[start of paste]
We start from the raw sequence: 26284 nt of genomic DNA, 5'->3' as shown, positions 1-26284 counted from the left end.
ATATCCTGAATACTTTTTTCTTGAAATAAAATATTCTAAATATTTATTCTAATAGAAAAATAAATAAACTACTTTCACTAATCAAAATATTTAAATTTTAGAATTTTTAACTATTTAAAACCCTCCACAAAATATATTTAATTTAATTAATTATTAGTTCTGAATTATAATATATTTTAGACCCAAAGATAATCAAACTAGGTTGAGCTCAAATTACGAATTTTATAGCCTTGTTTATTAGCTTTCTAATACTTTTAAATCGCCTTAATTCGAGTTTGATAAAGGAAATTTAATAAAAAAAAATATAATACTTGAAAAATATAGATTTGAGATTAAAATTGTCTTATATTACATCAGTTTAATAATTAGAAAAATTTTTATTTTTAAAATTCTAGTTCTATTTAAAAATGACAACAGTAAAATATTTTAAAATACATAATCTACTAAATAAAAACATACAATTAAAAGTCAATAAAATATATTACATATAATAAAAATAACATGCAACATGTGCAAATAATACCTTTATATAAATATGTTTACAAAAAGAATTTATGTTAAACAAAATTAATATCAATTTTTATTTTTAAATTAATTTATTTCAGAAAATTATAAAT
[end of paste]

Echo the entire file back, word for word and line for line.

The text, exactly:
We start from the raw sequence: 26284 nt of genomic DNA, 5'->3' as shown, positions 1-26284 counted from the left end.
ATATCCTGAATACTTTTTTCTTGAAATAAAATATTCTAAATATTTATTCTAATAGAAAAATAAATAAACTACTTTCACTAATCAAAATATTTAAATTTTAGAATTTTTAACTATTTAAAACCCTCCACAAAATATATTTAATTTAATTAATTATTAGTTCTGAATTATAATATATTTTAGACCCAAAGATAATCAAACTAGGTTGAGCTCAAATTACGAATTTTATAGCCTTGTTTATTAGCTTTCTAATACTTTTAAATCGCCTTAATTCGAGTTTGATAAAGGAAATTTAATAAAAAAAAATATAATACTTGAAAAATATAGATTTGAGATTAAAATTGTCTTATATTACATCAGTTTAATAATTAGAAAAATTTTTATTTTTAAAATTCTAGTTCTATTTAAAAATGACAACAGTAAAATATTTTAAAATACATAATCTACTAAATAAAAACATACAATTAAAAGTCAATAAAATATATTACATATAATAAAAATAACATGCAACATGTGCAAATAATACCTTTATATAAATATGTTTACAAAAAGAATTTATGTTAAACAAAATTAATATCAATTTTTATTTTTAAATTAATTTATTTCAGAAAATTATAAAT